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Everyone wants to know if it’s better to trade-in a car or if it’s worth it to sell a car by owner.
I’ll take you down a decision-making process to help you determine whether to trade in or whether to try to sell as car private party.
The goal is that you begin thinking more like a car salesman. Because if you’re going to negotiate with one, you need to think like one.
People focus a lot of attention on the value of their trade-in but then tend to overlook other aspects of their car deal or vice versa. Here’s something every car buyer should know. Are you leaning in?
OK… here’s it is:
For you math nerds (like myself) here’s the equation:
sale price – trade in value = the only number that matters
I’ll explain why. But first:
If you don’t want to trade-in, then you need to know that the value of your vehicle is directly tied to your ability to market it. So… when thinking about how to sell a car, consider your marketing skills. A car is worth what someone is willing to pay. I know that seems vague and not something to easily swallow. But it’s true.
1. Go to KBB and enter your vehicle details to see a value report. (Do it now or do it later. But be sure to finish this blog post because what I have to tell you is critical to using the information your learn from KBB.)
Depending upon the selection you make for the condition of your vehicle (Fair, Good, Very Good, Excellent), you’ll see a difference in values.
Typically, your vehicle value to sell it on your own is more, which is displayed on the Sell to a Private Party tab. Once you know the vehicle value range based on condition, you are ready to start marketing your trade-in to the different dealerships that have the prospective vehicle you want. It’s important to note Kelley Blue Book has their clients’ best interest in mind. Who is that? It’s not just you. Hint hint. It’s the auto industry (dealers and manufacturers).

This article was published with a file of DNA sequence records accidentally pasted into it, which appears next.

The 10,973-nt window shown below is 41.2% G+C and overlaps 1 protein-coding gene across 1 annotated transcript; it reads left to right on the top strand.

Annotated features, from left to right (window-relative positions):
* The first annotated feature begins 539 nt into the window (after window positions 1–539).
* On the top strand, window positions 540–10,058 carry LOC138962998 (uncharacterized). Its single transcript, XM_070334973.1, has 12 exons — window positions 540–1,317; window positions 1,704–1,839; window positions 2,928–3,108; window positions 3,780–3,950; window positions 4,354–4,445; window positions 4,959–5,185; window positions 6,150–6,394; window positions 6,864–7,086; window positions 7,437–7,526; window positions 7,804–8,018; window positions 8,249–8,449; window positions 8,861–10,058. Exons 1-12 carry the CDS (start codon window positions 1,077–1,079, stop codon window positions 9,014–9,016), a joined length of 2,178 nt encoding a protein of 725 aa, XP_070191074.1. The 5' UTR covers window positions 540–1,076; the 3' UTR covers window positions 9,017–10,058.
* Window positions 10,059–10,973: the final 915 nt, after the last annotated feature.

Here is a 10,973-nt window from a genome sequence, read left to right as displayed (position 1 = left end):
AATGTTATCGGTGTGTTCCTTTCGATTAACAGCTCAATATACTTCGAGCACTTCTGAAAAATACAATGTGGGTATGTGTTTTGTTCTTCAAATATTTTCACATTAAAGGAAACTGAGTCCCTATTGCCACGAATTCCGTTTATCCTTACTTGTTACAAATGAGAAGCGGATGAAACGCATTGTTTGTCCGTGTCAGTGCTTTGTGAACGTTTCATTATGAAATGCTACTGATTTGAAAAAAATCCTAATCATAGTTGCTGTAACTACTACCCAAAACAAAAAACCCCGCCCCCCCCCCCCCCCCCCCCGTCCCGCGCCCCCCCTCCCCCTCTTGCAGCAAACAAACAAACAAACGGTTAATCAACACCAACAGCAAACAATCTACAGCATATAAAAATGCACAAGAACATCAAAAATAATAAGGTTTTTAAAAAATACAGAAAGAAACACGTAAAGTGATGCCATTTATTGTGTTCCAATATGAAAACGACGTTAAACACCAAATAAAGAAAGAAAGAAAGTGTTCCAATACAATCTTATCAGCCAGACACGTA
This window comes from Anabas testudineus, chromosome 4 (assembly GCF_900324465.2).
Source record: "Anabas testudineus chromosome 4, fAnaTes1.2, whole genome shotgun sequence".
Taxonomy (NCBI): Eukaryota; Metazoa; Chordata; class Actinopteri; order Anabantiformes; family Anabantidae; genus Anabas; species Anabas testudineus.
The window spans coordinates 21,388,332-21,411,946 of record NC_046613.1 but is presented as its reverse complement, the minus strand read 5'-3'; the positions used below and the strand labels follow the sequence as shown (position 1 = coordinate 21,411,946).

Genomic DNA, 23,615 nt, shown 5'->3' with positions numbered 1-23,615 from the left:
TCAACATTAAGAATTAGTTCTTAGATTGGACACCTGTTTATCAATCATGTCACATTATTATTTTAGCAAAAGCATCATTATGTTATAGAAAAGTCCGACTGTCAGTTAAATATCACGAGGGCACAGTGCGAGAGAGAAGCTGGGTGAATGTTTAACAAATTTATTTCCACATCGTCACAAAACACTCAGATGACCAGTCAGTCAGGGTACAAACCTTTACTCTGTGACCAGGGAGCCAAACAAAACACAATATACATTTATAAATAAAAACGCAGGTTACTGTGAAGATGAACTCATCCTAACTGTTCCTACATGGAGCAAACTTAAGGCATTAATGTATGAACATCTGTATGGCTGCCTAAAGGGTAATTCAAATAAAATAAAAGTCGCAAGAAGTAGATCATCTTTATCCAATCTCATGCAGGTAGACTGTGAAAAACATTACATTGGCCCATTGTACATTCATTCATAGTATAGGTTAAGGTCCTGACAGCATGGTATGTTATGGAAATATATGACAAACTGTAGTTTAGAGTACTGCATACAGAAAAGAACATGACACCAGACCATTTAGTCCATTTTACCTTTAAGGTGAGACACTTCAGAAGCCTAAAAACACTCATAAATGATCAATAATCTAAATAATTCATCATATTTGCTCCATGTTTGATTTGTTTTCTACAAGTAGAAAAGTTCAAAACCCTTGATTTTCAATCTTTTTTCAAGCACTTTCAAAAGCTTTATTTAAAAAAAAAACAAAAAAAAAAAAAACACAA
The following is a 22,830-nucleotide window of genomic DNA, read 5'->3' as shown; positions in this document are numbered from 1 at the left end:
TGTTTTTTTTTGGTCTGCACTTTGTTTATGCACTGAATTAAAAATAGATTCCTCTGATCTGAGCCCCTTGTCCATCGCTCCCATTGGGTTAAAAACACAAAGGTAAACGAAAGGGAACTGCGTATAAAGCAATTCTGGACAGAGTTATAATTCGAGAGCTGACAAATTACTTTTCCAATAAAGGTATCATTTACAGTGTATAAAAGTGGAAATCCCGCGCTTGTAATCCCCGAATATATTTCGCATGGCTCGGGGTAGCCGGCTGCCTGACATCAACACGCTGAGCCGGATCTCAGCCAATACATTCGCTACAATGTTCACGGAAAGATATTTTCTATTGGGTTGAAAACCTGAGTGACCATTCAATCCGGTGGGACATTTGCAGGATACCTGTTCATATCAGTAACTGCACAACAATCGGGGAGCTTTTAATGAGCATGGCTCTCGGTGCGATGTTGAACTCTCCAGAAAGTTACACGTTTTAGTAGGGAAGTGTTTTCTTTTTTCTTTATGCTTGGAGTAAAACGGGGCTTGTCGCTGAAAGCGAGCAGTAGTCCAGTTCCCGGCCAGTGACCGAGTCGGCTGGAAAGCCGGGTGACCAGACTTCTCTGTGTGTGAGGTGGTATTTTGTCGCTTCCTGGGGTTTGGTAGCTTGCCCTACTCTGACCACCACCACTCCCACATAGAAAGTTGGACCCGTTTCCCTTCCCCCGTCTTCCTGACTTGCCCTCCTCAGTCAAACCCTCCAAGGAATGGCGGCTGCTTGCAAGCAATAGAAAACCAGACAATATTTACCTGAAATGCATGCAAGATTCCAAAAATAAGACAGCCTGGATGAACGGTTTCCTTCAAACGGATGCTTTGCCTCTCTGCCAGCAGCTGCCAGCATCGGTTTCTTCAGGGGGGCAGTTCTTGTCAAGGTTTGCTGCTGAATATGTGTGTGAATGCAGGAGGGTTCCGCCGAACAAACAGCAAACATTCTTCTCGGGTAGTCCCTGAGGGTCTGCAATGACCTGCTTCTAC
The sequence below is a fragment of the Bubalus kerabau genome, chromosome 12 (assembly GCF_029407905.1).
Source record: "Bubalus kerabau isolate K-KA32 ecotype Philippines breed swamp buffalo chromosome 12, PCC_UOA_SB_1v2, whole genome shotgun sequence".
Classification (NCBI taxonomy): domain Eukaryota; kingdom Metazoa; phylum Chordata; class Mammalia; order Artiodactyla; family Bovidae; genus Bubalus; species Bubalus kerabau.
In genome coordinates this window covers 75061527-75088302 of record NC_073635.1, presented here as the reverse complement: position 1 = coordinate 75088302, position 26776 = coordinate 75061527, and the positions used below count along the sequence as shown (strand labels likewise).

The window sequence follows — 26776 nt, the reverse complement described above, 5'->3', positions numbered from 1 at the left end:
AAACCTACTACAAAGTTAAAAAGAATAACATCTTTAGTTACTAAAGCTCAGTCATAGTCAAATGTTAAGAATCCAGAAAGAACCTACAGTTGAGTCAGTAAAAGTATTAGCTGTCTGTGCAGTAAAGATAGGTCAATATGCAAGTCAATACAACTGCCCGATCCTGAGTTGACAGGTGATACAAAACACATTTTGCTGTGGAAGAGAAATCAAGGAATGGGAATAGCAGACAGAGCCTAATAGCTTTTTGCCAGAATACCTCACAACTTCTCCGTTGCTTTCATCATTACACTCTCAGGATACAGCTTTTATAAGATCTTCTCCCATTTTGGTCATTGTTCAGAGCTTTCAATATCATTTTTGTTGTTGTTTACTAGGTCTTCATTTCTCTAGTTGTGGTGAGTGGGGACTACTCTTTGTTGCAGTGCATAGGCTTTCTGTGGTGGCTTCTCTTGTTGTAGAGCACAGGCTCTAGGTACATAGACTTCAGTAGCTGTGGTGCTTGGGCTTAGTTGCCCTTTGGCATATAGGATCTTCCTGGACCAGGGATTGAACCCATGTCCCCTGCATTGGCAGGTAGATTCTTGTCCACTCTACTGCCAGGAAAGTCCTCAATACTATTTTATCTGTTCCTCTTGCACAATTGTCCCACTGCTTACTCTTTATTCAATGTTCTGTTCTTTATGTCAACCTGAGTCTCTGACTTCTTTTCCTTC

2. Ask yourself “Should I sell it on my own or trade it in?”
Then follow-up with these questions:
Do I want to market my vehicle and be available for people to look at it?
Do I want to go through the hassle?
Finally, what’s the benefit to sell a car on my own?
Ever start a project you couldn’t finish? Or didn’t have the energy to complete? Anyone wondering when their husband is going to finally finish that bathroom tile job he started on a whim? Been there, done that. My point is, it’s important to consider your personality, your skills, available time, and whether it’s realistic for you to sell by owner or if it benefits you to trade in.
Here’s something to think about. If you are buying a new vehicle there are tax benefits to trading it in. If you have a tax rate of 6% and a dealership offers you $10,000 for your trade-in, you would have to sell your vehicle to a private owner for $10,600 to see a return for the hassle. Here is the equation to figure a tax benefit:
trade-in value X tax rate = amount of taxes saved on new car purchase